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Frequently Asked Questions

What is a donor milk bank? (Source: HMBANA)

A donor milk bank is a service established for the purpose of collecting, screening, processing and distributing donated human milk to meet the specific medical needs of individuals for whom it is prescribed. All member banks operate under the guidelines of HMBANA.(Human milk bank association of North America)

How does a donor milk bank operate? (Source: HMBANA)

Donor milk banks receive milk from lactating mothers who have been carefully screened for health behaviors and communicable diseases, similarly to the way blood banks screen donors. Additionally, milk bank donors must:

  • be non-smokers
  • not regularly consume any medication (including mega-vitamins)
  • not consume excluded medications or alcohol within the specified exclusion period

Milk is transported to the milk bank frozen. The milk from several donors is pooled after thawing, and then heat-treated to kill any bacteria or viruses. The milk is processed and then refrozen. It is only dispensed after a sample is cultured and shows no bacterial growth.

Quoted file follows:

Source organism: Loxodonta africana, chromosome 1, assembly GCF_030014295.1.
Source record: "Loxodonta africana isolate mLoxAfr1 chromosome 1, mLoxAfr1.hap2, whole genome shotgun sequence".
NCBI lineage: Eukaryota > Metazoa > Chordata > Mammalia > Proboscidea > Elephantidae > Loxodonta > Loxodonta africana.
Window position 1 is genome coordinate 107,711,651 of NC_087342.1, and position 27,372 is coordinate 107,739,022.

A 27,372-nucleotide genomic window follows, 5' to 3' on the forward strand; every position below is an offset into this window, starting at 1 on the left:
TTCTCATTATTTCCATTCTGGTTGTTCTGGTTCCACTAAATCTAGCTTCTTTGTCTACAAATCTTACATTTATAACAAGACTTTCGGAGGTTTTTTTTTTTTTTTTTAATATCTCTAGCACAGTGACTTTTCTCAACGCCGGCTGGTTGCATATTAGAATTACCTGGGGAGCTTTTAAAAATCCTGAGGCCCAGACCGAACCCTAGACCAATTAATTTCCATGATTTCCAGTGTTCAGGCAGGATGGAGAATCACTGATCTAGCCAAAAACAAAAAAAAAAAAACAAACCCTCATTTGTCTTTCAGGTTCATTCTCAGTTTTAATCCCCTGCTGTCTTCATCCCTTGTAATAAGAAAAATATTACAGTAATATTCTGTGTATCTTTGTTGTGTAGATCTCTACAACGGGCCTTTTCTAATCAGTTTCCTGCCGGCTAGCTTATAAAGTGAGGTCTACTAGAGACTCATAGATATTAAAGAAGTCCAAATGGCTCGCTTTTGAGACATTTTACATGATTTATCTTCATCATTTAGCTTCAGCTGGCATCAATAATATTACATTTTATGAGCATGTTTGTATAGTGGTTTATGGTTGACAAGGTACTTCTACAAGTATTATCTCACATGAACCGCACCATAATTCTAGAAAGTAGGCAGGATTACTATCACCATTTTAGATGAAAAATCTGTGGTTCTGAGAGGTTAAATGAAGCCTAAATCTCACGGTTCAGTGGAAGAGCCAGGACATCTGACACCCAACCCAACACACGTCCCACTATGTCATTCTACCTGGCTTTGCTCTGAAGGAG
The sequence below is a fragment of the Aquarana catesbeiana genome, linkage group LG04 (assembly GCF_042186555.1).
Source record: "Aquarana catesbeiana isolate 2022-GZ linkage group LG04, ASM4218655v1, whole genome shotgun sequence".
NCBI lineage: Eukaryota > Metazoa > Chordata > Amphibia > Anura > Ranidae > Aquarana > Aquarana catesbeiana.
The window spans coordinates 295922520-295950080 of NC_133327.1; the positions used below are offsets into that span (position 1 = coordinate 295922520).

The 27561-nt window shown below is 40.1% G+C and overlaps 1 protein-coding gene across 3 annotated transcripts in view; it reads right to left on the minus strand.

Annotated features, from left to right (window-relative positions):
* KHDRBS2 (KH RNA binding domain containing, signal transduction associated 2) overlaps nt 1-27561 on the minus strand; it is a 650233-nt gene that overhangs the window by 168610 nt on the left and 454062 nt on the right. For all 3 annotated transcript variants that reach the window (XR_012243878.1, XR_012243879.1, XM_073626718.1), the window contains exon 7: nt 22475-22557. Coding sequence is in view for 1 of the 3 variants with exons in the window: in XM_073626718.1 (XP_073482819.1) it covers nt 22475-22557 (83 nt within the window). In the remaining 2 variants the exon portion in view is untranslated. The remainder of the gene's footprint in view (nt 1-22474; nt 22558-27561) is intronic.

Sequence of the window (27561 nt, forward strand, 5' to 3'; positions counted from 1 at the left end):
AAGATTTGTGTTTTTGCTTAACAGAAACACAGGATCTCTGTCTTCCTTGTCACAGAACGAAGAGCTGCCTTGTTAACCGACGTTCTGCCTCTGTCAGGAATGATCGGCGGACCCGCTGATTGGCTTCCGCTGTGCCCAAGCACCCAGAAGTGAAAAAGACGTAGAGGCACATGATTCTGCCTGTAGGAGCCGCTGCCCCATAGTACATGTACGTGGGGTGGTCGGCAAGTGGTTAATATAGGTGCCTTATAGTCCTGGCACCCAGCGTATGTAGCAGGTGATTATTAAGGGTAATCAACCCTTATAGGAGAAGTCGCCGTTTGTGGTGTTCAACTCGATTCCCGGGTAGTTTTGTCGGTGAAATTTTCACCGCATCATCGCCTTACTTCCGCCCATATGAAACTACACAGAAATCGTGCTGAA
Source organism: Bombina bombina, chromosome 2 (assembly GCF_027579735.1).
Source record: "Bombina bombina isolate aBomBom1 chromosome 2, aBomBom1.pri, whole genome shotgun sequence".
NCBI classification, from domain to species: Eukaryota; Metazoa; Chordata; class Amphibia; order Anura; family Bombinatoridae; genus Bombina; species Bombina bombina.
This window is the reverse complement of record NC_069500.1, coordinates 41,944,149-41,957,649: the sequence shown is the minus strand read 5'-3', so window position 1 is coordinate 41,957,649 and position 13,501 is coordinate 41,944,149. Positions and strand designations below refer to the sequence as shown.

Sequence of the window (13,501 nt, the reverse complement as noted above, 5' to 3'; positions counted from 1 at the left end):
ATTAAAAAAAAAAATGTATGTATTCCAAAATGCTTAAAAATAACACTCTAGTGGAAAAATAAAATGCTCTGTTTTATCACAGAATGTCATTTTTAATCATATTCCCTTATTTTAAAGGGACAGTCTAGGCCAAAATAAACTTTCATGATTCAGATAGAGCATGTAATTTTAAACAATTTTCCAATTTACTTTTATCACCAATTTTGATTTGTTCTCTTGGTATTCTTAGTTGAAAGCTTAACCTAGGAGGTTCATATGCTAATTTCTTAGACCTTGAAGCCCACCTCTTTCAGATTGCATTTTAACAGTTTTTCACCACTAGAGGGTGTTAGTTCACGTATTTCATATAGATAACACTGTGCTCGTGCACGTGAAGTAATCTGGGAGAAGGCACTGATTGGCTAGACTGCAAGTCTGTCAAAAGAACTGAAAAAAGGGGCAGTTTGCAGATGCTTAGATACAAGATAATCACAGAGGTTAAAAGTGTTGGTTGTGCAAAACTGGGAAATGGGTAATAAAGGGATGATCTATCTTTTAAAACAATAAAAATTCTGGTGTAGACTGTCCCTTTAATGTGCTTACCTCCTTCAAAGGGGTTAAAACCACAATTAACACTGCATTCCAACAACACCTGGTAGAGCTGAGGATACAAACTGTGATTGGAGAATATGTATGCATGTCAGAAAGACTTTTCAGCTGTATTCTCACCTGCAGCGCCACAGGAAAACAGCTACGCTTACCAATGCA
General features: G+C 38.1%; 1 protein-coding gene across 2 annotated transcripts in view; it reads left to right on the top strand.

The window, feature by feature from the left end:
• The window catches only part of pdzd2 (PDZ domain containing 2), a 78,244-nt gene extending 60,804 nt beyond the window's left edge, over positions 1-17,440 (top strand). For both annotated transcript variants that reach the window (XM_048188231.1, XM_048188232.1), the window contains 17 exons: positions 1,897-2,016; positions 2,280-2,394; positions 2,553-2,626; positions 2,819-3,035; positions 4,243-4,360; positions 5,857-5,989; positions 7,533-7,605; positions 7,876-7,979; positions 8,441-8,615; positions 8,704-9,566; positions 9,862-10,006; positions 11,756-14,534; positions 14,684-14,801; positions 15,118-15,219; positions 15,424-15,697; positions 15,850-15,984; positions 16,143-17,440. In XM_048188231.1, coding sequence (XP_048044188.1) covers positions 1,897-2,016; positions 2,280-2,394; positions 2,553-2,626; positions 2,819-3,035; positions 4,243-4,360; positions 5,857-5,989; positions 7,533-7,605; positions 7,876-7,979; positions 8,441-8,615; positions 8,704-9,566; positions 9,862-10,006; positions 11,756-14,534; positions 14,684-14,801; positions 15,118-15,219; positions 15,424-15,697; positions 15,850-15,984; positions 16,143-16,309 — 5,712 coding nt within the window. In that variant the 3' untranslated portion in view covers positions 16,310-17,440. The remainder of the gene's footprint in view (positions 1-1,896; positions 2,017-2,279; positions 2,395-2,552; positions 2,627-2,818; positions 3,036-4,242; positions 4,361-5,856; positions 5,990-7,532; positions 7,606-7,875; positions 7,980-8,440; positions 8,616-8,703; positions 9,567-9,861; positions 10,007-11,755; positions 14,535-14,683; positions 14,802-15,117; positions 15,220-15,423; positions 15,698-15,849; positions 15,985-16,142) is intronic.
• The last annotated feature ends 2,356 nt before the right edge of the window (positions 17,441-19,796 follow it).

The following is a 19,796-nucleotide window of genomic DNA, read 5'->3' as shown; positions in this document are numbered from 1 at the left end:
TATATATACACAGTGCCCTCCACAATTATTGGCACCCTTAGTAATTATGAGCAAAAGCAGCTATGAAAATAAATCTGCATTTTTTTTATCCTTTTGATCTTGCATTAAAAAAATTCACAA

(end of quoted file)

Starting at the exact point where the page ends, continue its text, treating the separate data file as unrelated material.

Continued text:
Why use donor milk? (Source: HMBANA)

In the absence of the infant's own mother's milk, donor milk offers many of the benefits of human milk for the infant, including:

  • optimal nutrition
  • easy digestibility
  • immunologic protection against many organisms and diseases

Human milk also contains growth factors that can:

  • protect immature tissue
  • promote maturation, particularly in the gastrointestinal tract
  • promote healing of tissue damaged by infection.

Common reasons for using donor milk include:

  • Prematurity
  • Allergies
  • Feeding/formula intolerance
  • Immunologic deficiencies
  • Post-operative nutrition
  • Infectious diseases
  • Inborn errors of metabolism

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